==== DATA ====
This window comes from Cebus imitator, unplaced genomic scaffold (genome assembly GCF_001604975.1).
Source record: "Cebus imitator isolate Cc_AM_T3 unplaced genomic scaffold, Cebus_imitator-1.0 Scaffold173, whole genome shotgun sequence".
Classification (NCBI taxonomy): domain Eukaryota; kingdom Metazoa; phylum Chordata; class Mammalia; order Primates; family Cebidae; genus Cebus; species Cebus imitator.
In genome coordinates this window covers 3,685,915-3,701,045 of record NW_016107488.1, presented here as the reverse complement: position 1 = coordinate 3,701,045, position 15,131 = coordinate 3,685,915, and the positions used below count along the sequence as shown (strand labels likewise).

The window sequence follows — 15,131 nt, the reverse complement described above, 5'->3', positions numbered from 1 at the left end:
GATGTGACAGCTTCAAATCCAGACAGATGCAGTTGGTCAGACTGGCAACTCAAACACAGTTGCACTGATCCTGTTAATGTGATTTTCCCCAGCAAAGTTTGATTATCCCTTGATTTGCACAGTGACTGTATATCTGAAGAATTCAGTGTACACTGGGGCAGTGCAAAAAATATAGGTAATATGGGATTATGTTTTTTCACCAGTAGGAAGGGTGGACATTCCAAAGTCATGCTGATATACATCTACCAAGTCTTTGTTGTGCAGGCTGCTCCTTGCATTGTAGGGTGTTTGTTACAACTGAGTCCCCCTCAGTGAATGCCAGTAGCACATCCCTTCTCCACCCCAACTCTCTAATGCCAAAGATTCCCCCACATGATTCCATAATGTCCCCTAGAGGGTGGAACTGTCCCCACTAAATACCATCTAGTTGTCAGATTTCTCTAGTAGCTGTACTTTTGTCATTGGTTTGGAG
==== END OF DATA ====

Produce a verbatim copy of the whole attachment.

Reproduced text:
This window comes from Cebus imitator, unplaced genomic scaffold (genome assembly GCF_001604975.1).
Source record: "Cebus imitator isolate Cc_AM_T3 unplaced genomic scaffold, Cebus_imitator-1.0 Scaffold173, whole genome shotgun sequence".
Classification (NCBI taxonomy): domain Eukaryota; kingdom Metazoa; phylum Chordata; class Mammalia; order Primates; family Cebidae; genus Cebus; species Cebus imitator.
In genome coordinates this window covers 3,685,915-3,701,045 of record NW_016107488.1, presented here as the reverse complement: position 1 = coordinate 3,701,045, position 15,131 = coordinate 3,685,915, and the positions used below count along the sequence as shown (strand labels likewise).

The window sequence follows — 15,131 nt, the reverse complement described above, 5'->3', positions numbered from 1 at the left end:
GATGTGACAGCTTCAAATCCAGACAGATGCAGTTGGTCAGACTGGCAACTCAAACACAGTTGCACTGATCCTGTTAATGTGATTTTCCCCAGCAAAGTTTGATTATCCCTTGATTTGCACAGTGACTGTATATCTGAAGAATTCAGTGTACACTGGGGCAGTGCAAAAAATATAGGTAATATGGGATTATGTTTTTTCACCAGTAGGAAGGGTGGACATTCCAAAGTCATGCTGATATACATCTACCAAGTCTTTGTTGTGCAGGCTGCTCCTTGCATTGTAGGGTGTTTGTTACAACTGAGTCCCCCTCAGTGAATGCCAGTAGCACATCCCTTCTCCACCCCAACTCTCTAATGCCAAAGATTCCCCCACATGATTCCATAATGTCCCCTAGAGGGTGGAACTGTCCCCACTAAATACCATCTAGTTGTCAGATTTCTCTAGTAGCTGTACTTTTGTCATTGGTTTGGAG